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September 8, 2019
Windrush: Tory calls on civil servant to resign over scandal

Windrush: Tory calls on civil servant to resign over scandal

Shaun BaileyImage copyright
Tom Simpson

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Mayoral candidate Shaun Bailey says Sir Philip Rutnam should step down as Home Office permanent secretary

The Tory candidate for the 2020 London mayoral election has called on the Home Office’s most senior civil servant to resign over the Windrush scandal.

Shaun Bailey said Sir Philip Rutnam’s resignation was necessary to “restore confidence” in the Home Office.

It comes after a report found that Amber Rudd who stepped down as home secretary in April, was let down by her own officials.

The department said it was focussing on putting things right.

The Windrush controversy began when it emerged that some migrants from Commonwealth countries, who were encouraged to settle in the UK from the late 1940s to 1973, were being wrongly declared illegal immigrants.

Ms Rudd came under fire for the government’s treatment of the migrants- known as the Windrush generation – and their relatives, and the wider impact of its “hostile environment” policy designed to deter illegal immigration.

The prime minister’s advisor on ministers’ interests, Sir Alex Allan, carried out an investigation into the row and wrote that Ms Rudd was “not supported as she should have been”.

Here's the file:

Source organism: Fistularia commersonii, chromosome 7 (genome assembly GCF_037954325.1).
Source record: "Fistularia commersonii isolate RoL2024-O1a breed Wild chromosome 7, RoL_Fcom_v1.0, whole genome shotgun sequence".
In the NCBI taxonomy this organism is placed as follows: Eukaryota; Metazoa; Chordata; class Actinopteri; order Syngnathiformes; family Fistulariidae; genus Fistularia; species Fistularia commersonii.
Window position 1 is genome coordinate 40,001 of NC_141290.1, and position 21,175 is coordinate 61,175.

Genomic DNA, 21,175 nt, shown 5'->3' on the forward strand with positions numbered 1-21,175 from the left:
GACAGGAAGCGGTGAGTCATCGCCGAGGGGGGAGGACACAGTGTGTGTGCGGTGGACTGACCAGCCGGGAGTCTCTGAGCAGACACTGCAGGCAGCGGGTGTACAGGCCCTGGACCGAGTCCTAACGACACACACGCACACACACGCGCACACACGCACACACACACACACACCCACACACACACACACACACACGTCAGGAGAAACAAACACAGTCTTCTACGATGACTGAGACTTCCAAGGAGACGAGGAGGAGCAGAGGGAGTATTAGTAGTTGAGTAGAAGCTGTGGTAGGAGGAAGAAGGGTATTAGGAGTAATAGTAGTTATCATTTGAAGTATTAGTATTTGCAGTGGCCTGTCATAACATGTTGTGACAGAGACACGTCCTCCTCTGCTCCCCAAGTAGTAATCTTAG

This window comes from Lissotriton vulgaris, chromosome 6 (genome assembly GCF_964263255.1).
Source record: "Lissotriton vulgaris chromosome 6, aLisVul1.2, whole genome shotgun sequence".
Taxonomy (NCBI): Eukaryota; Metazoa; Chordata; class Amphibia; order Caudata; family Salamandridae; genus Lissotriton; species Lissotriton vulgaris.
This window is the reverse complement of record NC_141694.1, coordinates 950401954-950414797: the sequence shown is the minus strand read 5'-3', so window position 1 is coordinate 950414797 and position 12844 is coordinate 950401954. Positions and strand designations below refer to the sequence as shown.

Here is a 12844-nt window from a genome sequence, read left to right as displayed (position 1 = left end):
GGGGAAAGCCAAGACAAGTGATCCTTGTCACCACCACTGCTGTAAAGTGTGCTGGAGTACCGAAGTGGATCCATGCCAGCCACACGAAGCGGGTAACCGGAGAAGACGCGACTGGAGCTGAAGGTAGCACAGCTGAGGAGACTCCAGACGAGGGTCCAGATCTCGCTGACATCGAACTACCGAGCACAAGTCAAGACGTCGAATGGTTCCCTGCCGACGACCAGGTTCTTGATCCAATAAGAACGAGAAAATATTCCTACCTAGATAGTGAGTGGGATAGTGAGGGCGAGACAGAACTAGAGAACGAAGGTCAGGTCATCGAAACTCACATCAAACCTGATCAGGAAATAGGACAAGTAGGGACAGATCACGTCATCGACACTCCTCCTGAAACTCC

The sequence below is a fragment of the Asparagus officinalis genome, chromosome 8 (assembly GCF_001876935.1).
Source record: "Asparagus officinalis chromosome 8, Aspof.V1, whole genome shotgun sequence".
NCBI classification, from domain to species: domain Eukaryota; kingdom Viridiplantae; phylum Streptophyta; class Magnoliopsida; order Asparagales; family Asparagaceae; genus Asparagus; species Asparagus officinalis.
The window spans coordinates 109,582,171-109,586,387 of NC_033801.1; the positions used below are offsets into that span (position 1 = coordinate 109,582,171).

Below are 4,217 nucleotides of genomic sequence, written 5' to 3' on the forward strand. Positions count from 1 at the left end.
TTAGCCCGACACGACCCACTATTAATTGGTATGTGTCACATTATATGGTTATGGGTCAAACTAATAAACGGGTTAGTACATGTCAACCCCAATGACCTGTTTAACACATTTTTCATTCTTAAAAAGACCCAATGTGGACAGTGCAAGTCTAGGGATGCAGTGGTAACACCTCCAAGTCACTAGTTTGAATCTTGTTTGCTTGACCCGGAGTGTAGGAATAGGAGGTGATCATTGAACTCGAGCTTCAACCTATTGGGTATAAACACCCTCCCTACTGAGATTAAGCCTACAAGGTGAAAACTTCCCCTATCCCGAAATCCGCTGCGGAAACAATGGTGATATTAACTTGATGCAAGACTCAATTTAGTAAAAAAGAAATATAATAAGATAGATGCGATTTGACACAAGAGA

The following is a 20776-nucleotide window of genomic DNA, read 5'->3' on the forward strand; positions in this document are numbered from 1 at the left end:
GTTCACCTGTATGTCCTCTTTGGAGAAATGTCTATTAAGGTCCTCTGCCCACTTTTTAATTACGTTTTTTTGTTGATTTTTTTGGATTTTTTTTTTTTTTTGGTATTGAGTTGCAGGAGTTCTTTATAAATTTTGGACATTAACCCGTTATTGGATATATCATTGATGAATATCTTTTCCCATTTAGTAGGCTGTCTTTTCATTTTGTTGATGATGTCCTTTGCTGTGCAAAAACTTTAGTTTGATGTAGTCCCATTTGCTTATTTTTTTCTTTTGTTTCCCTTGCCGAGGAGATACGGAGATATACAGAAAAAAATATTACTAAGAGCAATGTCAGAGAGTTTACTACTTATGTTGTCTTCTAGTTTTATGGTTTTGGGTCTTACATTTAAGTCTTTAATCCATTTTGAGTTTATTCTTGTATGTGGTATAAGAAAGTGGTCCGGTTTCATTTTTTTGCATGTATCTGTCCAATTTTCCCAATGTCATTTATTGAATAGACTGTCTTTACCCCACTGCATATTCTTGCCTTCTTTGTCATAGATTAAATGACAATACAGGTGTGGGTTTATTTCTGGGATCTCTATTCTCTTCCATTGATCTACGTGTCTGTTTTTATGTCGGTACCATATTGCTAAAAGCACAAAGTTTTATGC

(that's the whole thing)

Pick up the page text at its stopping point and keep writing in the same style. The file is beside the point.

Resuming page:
The report, commissioned by Sir Philip, raises concern about senior officials Hugh Ind and Patsy Wilkinson, who have both since left the department, but stops short of criticising Sir Philip.

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Sir Philip became Home Office permanent secretary in April 2017 after leading the Department for Transport for five years

But Mr Bailey, who is also a London Assembly member, and whose grandfather was part of the Windrush generation, said “change must come to the highest levels of the Home Office”, because Sir Philip was “ultimately responsible for the department’s ongoing failures”.

He said: “It is with regret that I therefore call for the resignation of Sir Philip Rutnam so that confidence can be restored in the Home Office.”

Sir Philip told a select committee meeting earlier this month that he felt “personal responsibility” for the way Mr Ind and Ms Wilkinson acted, but denied he “should have done something in real time to prevent it”.

A spokesperson for the department said: “The Home Office has apologised to all those affected and the department’s priority is to right the wrongs experienced by the Windrush generation.

“A range of action has been taken. A taskforce is supporting all those who arrived in the UK many years ago to demonstrate their right to be here.”

Source BBC News

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